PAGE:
Visits to national museums and galleries are yet to bounce back from the pandemic, even after a year without restrictions, according a new government report.

Annual visits to the 15 DCMS sponsored museums and galleries in 2022/2023 are more than a quarter lower than before any restrictions were imposed. This is despite the latest figures representing the first year without any pandemic restrictions.

DCMS said its calculations amount to a 27.4% decrease in visitors compared to 2018/19, the last year before the pandemic without lockdown restrictions.

The report says in 2022/23 there were 35.1 million visits to DCMS sponsored museums and galleries, 14 million fewer than in 2018/19.

The 15 DCMS-sponsored museums and galleries

British Museum
Museum of the Home
Horniman Museum
Imperial War Museums
National Gallery
National Museums Liverpool
National Portrait Gallery
Natural History Museum
Royal Armouries
Royal Museums Greenwich
Science Museum Group
Sir John Soane’s Museum
Tate Gallery Group
Victoria and Albert Museum
The Wallace Collection

Museums outside of London have recovered at a slower rate than those within the capital after the pandemic began, it said.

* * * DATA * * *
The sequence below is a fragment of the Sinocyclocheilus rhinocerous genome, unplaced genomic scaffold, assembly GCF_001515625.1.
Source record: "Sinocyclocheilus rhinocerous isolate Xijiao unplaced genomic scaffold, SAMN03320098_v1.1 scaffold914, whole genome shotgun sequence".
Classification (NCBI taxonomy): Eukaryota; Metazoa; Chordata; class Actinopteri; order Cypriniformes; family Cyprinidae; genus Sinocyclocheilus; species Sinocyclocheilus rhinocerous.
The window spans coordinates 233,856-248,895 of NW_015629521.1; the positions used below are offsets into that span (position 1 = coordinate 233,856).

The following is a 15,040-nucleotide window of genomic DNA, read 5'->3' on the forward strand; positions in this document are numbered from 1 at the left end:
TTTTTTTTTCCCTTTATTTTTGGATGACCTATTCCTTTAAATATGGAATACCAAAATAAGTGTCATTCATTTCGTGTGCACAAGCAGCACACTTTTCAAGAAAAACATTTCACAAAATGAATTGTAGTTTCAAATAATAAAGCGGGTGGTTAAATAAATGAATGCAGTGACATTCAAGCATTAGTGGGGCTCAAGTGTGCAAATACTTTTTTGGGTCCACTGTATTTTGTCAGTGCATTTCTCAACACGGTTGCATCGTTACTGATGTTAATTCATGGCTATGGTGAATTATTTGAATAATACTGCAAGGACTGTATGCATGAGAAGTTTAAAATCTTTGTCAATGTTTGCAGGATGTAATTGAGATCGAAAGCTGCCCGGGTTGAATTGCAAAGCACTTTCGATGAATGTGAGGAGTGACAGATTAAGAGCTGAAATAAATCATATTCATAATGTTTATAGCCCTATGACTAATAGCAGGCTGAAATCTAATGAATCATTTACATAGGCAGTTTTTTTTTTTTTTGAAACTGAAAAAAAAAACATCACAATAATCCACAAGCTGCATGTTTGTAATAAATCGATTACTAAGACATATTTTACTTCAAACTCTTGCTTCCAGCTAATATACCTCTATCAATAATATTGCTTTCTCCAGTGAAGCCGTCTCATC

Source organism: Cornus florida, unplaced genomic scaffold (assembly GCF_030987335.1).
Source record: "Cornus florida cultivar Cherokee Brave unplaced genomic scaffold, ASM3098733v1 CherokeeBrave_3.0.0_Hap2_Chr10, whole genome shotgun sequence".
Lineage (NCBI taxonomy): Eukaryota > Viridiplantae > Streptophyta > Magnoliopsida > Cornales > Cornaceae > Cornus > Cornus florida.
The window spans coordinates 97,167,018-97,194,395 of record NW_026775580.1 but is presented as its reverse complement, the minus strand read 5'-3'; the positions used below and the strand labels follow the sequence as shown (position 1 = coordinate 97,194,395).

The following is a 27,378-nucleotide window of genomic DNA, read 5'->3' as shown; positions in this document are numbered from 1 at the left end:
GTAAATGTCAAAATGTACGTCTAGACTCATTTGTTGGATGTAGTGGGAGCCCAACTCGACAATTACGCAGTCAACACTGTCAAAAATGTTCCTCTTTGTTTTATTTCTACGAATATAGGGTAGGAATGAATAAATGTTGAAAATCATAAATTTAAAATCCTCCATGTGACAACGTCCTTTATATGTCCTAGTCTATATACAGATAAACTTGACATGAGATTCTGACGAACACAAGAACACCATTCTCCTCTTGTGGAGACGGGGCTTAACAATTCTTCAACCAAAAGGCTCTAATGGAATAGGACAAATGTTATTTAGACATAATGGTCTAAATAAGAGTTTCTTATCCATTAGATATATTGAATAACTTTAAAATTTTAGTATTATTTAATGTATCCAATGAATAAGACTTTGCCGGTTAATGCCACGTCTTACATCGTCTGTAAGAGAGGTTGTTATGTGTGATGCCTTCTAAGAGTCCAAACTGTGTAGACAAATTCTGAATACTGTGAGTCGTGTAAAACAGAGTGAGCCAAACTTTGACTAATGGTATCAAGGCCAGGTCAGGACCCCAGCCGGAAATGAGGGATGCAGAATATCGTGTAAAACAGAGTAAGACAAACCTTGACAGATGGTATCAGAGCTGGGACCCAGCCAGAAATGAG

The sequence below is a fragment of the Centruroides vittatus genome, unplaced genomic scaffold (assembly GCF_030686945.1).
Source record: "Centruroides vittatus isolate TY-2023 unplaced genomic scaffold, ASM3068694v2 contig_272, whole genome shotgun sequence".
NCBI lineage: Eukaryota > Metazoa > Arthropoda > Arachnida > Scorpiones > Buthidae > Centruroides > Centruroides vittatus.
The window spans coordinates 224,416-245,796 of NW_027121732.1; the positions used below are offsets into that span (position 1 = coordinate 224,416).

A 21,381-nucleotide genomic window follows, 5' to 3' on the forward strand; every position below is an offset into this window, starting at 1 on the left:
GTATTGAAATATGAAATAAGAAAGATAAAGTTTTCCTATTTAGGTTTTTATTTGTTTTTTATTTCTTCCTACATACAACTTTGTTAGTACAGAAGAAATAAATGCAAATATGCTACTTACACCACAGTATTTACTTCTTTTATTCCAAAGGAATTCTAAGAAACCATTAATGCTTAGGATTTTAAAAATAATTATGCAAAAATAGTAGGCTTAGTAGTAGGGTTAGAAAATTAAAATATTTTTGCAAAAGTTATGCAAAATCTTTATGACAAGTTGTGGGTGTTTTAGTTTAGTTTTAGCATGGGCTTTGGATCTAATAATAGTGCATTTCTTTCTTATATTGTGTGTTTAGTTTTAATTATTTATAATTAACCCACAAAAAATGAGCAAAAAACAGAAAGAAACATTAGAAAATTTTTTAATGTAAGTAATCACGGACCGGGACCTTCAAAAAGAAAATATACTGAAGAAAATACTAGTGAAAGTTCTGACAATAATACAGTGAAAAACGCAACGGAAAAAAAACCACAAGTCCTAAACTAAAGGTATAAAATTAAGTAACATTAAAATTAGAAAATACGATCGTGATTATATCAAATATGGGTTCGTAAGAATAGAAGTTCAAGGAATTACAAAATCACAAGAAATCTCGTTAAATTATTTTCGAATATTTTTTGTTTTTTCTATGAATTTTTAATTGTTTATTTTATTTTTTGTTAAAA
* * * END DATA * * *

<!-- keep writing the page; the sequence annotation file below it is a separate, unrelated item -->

Visits to DCMS sponsored museums and galleries outside of London are collectively 51.8% lower than its 2018/19 figures.

But London’s national museum and galleries have not bounced back either. The capital has seen a comparative collective decrease in annual visitors of 20.1% on 2018/19.

The DCMS report says it has accounted for the closure of museums and galleries across the five year period when calculating its percentage figures.

For instance, the National Portrait Gallery in 2020 closed to begin its refurbishment project. Its closure represents a loss of approximately 1.5 – 2 million annual visitors, some of the total 14 million fewer visits.

However, all remaining DCMS sponsored museums and galleries report fewer visitors than in the last year before the pandemic, excluding Sir John Soane’s Museum, which saw a 0.9% increase on 2018/19.

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